LANCE BECKER: It is very upsetting to see a person who's who's made a decision, and now that person pays such a price for it. And we've had people who are dying and had family members say, well, maybe you could vaccinate them right now. And, you know, and they're, like, literally losing their blood pressure and dying in front of your eyes. And you just want to cry. You just want to cry.

AUBREY: So you can hear that in his voice, Emily. It's a really rough time for health care workers, largely because so many of these deaths, they feel, are preventable, and that just makes the work harder.

KWONG: It is such an intense situation right now. How are health care workers doing?

AUBREY: You know, every doctor, every hospital administrator I've spoken to over the last week or so paints the same picture. I mean, infections have multiplied. Lots of health care workers have tested positive. And then they cannot come to work for five days or so. Now, because most health care workers are vaccinated and many are boosted, they're not getting as sick on average. I spoke to Dr. Becker about what he's seen over the last several weeks among his staff.

BECKER: Within the emergency department, luckily, thank goodness no one was hospitalized, but many people were out for several days.

AUBREY: Dr. Becker said he's been able to move staff around Northwell's very large system, so he's been able to compensate. But a bunch of urgent care centers in New York and New Jersey have had to close or alter hours due to a lack of staff amid this surge.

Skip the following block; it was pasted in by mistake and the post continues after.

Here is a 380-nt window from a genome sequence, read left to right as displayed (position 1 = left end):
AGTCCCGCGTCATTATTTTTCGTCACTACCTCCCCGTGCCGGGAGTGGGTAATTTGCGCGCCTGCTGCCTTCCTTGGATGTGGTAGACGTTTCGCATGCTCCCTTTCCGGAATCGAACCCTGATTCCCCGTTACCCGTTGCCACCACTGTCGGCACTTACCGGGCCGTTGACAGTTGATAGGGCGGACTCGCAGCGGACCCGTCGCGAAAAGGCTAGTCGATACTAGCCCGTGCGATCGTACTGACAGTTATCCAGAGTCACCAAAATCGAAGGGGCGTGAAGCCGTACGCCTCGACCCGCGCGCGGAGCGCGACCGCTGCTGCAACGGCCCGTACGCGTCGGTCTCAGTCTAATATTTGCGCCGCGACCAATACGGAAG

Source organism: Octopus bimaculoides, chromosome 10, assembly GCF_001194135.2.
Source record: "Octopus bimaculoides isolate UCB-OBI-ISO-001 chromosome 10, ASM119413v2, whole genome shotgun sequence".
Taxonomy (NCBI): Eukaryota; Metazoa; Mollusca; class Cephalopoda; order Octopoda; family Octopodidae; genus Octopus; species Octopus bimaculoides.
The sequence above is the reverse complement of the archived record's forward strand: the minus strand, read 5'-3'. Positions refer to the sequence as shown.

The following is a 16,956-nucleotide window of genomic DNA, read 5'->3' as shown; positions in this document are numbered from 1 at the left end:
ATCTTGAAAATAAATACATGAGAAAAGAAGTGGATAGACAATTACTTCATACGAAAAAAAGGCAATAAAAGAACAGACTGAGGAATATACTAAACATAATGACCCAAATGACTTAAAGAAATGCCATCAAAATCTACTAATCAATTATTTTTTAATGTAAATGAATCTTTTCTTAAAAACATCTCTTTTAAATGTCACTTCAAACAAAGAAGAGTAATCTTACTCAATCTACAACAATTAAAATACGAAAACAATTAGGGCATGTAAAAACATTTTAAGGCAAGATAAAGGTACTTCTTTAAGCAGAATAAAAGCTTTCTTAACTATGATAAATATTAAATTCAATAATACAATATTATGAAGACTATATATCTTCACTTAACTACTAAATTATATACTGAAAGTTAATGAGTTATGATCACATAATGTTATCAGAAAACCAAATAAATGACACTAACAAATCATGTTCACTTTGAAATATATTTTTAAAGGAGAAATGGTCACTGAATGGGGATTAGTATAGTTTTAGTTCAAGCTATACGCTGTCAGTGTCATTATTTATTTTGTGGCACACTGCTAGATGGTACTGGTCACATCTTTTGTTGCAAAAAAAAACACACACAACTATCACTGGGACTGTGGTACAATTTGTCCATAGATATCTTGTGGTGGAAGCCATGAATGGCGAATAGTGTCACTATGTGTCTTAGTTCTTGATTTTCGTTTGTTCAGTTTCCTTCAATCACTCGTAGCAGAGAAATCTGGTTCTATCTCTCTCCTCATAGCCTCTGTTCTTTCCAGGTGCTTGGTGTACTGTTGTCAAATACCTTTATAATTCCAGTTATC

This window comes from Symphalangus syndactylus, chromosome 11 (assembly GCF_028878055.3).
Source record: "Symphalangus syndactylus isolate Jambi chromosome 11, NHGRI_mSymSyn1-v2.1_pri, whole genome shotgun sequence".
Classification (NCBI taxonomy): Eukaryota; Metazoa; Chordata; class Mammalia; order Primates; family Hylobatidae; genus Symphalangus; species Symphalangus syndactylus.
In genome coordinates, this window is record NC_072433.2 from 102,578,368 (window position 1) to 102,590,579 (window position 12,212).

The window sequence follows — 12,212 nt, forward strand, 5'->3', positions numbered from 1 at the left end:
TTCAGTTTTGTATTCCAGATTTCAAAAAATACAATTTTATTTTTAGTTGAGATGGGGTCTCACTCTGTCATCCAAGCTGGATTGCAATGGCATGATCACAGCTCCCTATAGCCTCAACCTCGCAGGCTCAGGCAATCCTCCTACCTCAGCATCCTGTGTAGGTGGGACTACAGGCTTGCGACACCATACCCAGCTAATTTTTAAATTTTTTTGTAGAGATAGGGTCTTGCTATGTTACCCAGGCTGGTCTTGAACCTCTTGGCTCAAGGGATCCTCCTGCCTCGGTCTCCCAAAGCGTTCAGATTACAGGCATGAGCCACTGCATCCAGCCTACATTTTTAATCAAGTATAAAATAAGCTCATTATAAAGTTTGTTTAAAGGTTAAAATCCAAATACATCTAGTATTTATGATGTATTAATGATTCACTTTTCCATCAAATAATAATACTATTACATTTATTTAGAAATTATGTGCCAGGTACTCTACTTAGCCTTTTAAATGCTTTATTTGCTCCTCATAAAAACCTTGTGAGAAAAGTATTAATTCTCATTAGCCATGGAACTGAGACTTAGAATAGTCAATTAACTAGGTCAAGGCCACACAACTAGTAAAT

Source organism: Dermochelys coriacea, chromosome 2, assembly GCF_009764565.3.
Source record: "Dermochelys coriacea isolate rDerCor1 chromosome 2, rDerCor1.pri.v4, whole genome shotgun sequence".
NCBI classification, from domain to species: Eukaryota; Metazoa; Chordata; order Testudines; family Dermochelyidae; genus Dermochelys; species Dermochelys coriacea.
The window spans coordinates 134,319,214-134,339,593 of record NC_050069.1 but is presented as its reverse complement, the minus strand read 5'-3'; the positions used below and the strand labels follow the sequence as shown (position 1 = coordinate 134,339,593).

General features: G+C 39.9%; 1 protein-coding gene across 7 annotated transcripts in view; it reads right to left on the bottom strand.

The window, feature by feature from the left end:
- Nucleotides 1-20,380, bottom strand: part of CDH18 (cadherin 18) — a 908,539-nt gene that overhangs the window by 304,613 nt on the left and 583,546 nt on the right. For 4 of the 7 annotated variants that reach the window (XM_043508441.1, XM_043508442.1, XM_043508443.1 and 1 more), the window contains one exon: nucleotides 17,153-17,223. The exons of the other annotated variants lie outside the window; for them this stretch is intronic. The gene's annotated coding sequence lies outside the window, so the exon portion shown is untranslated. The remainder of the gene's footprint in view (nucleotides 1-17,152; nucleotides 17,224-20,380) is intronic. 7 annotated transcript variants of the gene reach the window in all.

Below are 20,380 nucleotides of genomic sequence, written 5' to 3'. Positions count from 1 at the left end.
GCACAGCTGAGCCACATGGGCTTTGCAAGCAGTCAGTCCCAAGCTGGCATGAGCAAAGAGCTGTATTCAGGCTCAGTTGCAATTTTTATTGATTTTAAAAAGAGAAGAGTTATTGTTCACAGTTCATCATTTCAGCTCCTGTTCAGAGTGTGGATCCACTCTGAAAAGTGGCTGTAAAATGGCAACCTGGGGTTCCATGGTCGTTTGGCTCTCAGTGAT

KWONG: And where on the curve are we with the omicron surge in New York but also, like, around the country?

AUBREY: Nationwide, the CDC director said last Friday that we have not reached the peak. Some infectious disease experts say they wouldn't be surprised to see a million cases a day, given that cases are rising nearly everywhere in the country. On Friday, 830,000 people tested positive, according to the CDC. And this doesn't include people who only used rapid at-home tests. I spoke to Michael Osterholm of the University of Minnesota about what he expects.

MICHAEL OSTERHOLM: Four weeks ago, I put out a prediction at that time that we would be literally in a viral blizzard for the next eight weeks or more. And I'm sticking with that. I think another four weeks, and we're going to see case numbers peaking and coming down quite rapidly.

AUBREY: Several models predict the same quick rise and fall. That's what's been seen in South Africa and in parts of the U.K., which has typically been about three weeks ahead of us during this pandemic. There are now some initial indications that the number of new cases may have peaked in those countries.

KWONG: But here in the U.S., we're very much in the midst of this viral blizzard, not at the peak yet. And as cases climb, what are vaccination rates doing? Are those climbing, too?

AUBREY: You know, heading into the holidays, White House advisers said the pace of vaccinations was accelerating. But so far, only about 35% of people in the U.S. have received a booster. We're still at about 66% of eligible people - so that's everyone 5 and up - who are considered fully vaccinated.

KWONG: Two-thirds of those eligible vaccinated in the U.S. - that is not enough to stop the spread.

AUBREY: It certainly does not appear to be enough. So some states are going back to mass vaccination sites, including in Massachusetts. In Oregon, the state Health Authority has opened a bunch of drive-in sites, no appointments needed. And in Illinois, state agencies are setting up one-day mobile booster clinics. And most are offering shots to adults and kids.

KWONG: Allison, let's talk about kids. There's been a pretty significant rise in hospitalizations among them, too. What are we seeing?

AUBREY: Yeah, I mean, hundreds of kids are getting admitted to the hospital each day, about 800 or so. But remember, hundreds of thousands are testing positive each week, about 300,000 in the week leading up to New Year's. Pediatricians tell me that they're seeing a lot of very young children, the under-5 kiddos.

KWONG: Who don't qualify for a vaccine.